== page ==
ANDY: I suppose you’re starting from a great position though, if anyone’s into rock music they’ve heard of Thin Lizzy and a lot of the songs are already in their head.

RICKY: Yeah, well that’s it…….it’s an established band, everybody knows that logo, the brand it’s instantly recognisable…’re on a winner even before you play a note at a festival because as you said, everybody there is going to have heard of the band at least and that certainly makes it………you know when you step on the stage you’ve already got a step up as it were….. so it certainly does help.

ANDY: And have you got any further on the solo side or is that just on the back burner now?

RICKY: I’m working away at it…..I’ve got a lot of songs written, probably sitting on 40 or 50 new solo songs and I might try and do a little bit of recording in the break …….it’s one of those things were Lizzy’s my priority and it’s taking up so much………Like I’m a family man, when I’m home with the six weeks I have, do I want to go back out on the road again……. I don’t, because I want to spend  time with my family……I have a little girl who’s four and I’m very conscious of spending as much time with her as I can, my other kids are a bit older now so it’s bit easier……it’s just trying to balance it all and keep myself focused, I don’t really want to spread myself too thin and Lizzy’s a really full on, full time gig even when on the road you’re always learning new stuff  and like I say we’re thinking about writing, so that’s at the forefront……but you know, when the times right I’ll certainly do a few gigs and put some new music out there.     

ANDY: I noticed Lizzy have been involved with the Live Wire Youth Charity, can you tell us a bit about that?

RICKY: That’s a friend of our manager’s, Adam Parsons and he approached us and we’ve been  donating stuff to the charity, it’s a great cause and we’ve just been trying to help in any way that we can, it’s really cool.

ANDY: I guess it’s good to give something back to the grass roots and help kids become involved in music early?

RICKY: Yeah,…..absolutely and if it encourages kids to get into music and gives them a chance to play and get out there…..what Andy’s done down there is phenomenal, I think it’s rammed every night…..instead of hanging on the street the kids can go into this club and play music and see bands and be involved…’s just brilliant, wish I had that when I was a kid. (Laughing.)

ANDY: And has Marco had his watch returned.

RICKY: No…..and it’s really sad…..I think he’s more upset about it than he lets on, it’s real sentimental value to him, really sentimental…….it’s one of those things, he was wearing it all day and then took it off and put it somewhere and then it’s vanished…….As of yesterday, he still hadn’t heard a thing, I feel bad for him……you never know, maybe it’ll still turn up….who knows.

MEL: Did you put a message out on Facebook?

RICKY: Yeah……and a lot of people are really helpful but then you’ve got the wankers on there who go……Oh, maybe Phil’s got it……and you’re just like, really…really……is that the level that you’re at and you call yourself a Thin Lizzy fan and you go on there and post something like that……what’s wrong with these people you know…….beggars belief but there you go, it takes all sorts.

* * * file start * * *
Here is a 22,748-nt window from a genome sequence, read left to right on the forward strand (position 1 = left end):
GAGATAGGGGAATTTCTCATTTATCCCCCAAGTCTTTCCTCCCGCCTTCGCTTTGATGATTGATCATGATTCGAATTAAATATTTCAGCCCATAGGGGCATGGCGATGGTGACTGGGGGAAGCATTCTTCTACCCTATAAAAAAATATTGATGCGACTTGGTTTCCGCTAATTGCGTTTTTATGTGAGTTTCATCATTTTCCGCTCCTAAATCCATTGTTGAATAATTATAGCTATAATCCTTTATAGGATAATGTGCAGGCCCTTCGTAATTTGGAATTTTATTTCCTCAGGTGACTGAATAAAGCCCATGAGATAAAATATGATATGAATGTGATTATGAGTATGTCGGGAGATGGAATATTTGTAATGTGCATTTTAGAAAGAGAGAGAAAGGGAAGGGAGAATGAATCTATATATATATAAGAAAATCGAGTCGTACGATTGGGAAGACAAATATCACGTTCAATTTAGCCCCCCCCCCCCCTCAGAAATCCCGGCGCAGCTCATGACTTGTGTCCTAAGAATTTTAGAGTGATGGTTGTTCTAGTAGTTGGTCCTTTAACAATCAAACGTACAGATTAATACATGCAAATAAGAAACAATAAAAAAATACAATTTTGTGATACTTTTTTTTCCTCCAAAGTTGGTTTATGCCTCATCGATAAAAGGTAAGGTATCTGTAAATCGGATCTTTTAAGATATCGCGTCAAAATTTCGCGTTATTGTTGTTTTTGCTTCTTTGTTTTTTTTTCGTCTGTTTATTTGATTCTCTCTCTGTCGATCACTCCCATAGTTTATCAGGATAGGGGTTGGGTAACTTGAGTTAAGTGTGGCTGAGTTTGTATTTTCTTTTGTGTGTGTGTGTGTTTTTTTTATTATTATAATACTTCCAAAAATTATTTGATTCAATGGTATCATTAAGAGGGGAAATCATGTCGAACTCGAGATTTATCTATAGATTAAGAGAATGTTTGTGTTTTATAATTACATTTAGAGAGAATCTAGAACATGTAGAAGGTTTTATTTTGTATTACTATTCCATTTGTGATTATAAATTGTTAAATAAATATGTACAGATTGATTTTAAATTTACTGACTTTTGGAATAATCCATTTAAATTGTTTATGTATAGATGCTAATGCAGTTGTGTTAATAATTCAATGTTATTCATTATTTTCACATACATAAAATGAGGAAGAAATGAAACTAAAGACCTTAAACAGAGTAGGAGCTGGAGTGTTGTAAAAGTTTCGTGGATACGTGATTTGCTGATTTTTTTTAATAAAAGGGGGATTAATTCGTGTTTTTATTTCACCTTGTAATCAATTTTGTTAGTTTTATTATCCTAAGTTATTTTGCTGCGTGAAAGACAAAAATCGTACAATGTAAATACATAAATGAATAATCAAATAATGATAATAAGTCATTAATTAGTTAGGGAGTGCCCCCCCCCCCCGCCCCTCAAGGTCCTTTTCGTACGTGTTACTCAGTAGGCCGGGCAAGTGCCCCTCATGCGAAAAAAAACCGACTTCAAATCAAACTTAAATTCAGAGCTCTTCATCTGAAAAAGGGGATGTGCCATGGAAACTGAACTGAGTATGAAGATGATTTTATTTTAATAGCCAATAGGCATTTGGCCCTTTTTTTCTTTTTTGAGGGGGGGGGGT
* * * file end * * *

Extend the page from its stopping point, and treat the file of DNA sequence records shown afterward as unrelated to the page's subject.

ANDY: That’s social networking, great in many ways, but gives the idiot a chance to voice their opinion too.

RICKY: It gives the arseholes access to the world wide web……. It gives them a platform to be even bigger arseholes than they already are. (Laughing)

ANDY: And what are you hoping for from Manchester Apollo tonight, fantastic gig here last year.

RICKY: Thank you….always excited…….really genuinely love this venue, love this city….. always been a great gig here and we’re kinda spoiled, cos we’d Wolverhampton last night and I love there too, it’s always great……so these two, I’m like, brilliant, Wolves and Manchester….I just love this place, love the old venue, big stage, love the way it sounds you know……I think it’ll even be up a notch from last time…..I think we’ll fire it up a notch and I can’t wait to get out there and play…’s the highlight of the day, the rest of it is kinda building up to that moment, it’s incidental…..hopefully one half won’t be too disappointed with the defeat today in the cup and we can cheer em up a bit. (Laughing)

ANDY: Last year you were absolutely bang on in how you described the gigs, in Manchester, first couple of songs people were watching and kind of waiting, saying, come on, show us what you’ve got, but after that, everybody really got into it and it was a great gig.

RICKY: Cool, Thanks…….our whole tour was like that, it was as it should be….. people were going, what this going to be like, what the fuck’s this guy selling, is this going to be great or is it going to be a train wreck……and you know 99.9% of people were there out of curiosity, so the fact we can come back now and I think we’ve sold even more tickets than we did last time across the board is really satisfying for me personally and for the band……that means people have accepted it and people go now, “it’s just a kick ass band……we’ve got over the emotional thing of obviously the big man not being there and we’ve moved on”…….and it’s really gratifying to have that.